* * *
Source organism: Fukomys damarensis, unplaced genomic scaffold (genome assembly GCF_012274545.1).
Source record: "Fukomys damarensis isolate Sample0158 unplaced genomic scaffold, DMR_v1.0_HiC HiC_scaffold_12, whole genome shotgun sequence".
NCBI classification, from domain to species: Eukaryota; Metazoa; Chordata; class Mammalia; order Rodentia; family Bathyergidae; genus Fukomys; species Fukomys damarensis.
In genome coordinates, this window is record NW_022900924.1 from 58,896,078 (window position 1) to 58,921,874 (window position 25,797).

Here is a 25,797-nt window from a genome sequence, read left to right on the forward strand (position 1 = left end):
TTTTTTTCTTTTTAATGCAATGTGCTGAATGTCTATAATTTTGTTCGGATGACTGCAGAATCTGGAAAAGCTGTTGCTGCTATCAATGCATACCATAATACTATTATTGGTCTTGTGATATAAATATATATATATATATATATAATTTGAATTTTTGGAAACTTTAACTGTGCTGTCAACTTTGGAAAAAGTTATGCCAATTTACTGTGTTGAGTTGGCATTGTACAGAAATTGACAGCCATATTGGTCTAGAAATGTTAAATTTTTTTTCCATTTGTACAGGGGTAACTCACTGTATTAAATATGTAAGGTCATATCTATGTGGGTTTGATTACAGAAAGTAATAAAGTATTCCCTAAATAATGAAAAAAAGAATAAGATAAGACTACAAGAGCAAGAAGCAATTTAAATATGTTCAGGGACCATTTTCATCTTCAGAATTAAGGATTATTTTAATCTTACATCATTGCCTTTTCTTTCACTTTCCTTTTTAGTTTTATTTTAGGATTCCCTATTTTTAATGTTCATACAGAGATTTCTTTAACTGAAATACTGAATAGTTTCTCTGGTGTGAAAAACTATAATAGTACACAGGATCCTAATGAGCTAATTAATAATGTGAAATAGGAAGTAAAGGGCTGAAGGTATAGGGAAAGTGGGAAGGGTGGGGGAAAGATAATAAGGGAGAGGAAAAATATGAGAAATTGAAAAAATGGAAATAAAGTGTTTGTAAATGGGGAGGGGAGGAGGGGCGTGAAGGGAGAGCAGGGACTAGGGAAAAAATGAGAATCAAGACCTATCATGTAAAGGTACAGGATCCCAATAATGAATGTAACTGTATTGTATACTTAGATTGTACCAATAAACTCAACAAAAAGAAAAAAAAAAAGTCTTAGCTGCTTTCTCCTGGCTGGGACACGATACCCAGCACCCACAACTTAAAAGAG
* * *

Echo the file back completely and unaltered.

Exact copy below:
Source organism: Fukomys damarensis, unplaced genomic scaffold (genome assembly GCF_012274545.1).
Source record: "Fukomys damarensis isolate Sample0158 unplaced genomic scaffold, DMR_v1.0_HiC HiC_scaffold_12, whole genome shotgun sequence".
NCBI classification, from domain to species: Eukaryota; Metazoa; Chordata; class Mammalia; order Rodentia; family Bathyergidae; genus Fukomys; species Fukomys damarensis.
In genome coordinates, this window is record NW_022900924.1 from 58,896,078 (window position 1) to 58,921,874 (window position 25,797).

Here is a 25,797-nt window from a genome sequence, read left to right on the forward strand (position 1 = left end):
TTTTTTTCTTTTTAATGCAATGTGCTGAATGTCTATAATTTTGTTCGGATGACTGCAGAATCTGGAAAAGCTGTTGCTGCTATCAATGCATACCATAATACTATTATTGGTCTTGTGATATAAATATATATATATATATATATAATTTGAATTTTTGGAAACTTTAACTGTGCTGTCAACTTTGGAAAAAGTTATGCCAATTTACTGTGTTGAGTTGGCATTGTACAGAAATTGACAGCCATATTGGTCTAGAAATGTTAAATTTTTTTTCCATTTGTACAGGGGTAACTCACTGTATTAAATATGTAAGGTCATATCTATGTGGGTTTGATTACAGAAAGTAATAAAGTATTCCCTAAATAATGAAAAAAAGAATAAGATAAGACTACAAGAGCAAGAAGCAATTTAAATATGTTCAGGGACCATTTTCATCTTCAGAATTAAGGATTATTTTAATCTTACATCATTGCCTTTTCTTTCACTTTCCTTTTTAGTTTTATTTTAGGATTCCCTATTTTTAATGTTCATACAGAGATTTCTTTAACTGAAATACTGAATAGTTTCTCTGGTGTGAAAAACTATAATAGTACACAGGATCCTAATGAGCTAATTAATAATGTGAAATAGGAAGTAAAGGGCTGAAGGTATAGGGAAAGTGGGAAGGGTGGGGGAAAGATAATAAGGGAGAGGAAAAATATGAGAAATTGAAAAAATGGAAATAAAGTGTTTGTAAATGGGGAGGGGAGGAGGGGCGTGAAGGGAGAGCAGGGACTAGGGAAAAAATGAGAATCAAGACCTATCATGTAAAGGTACAGGATCCCAATAATGAATGTAACTGTATTGTATACTTAGATTGTACCAATAAACTCAACAAAAAGAAAAAAAAAAAGTCTTAGCTGCTTTCTCCTGGCTGGGACACGATACCCAGCACCCACAACTTAAAAGAG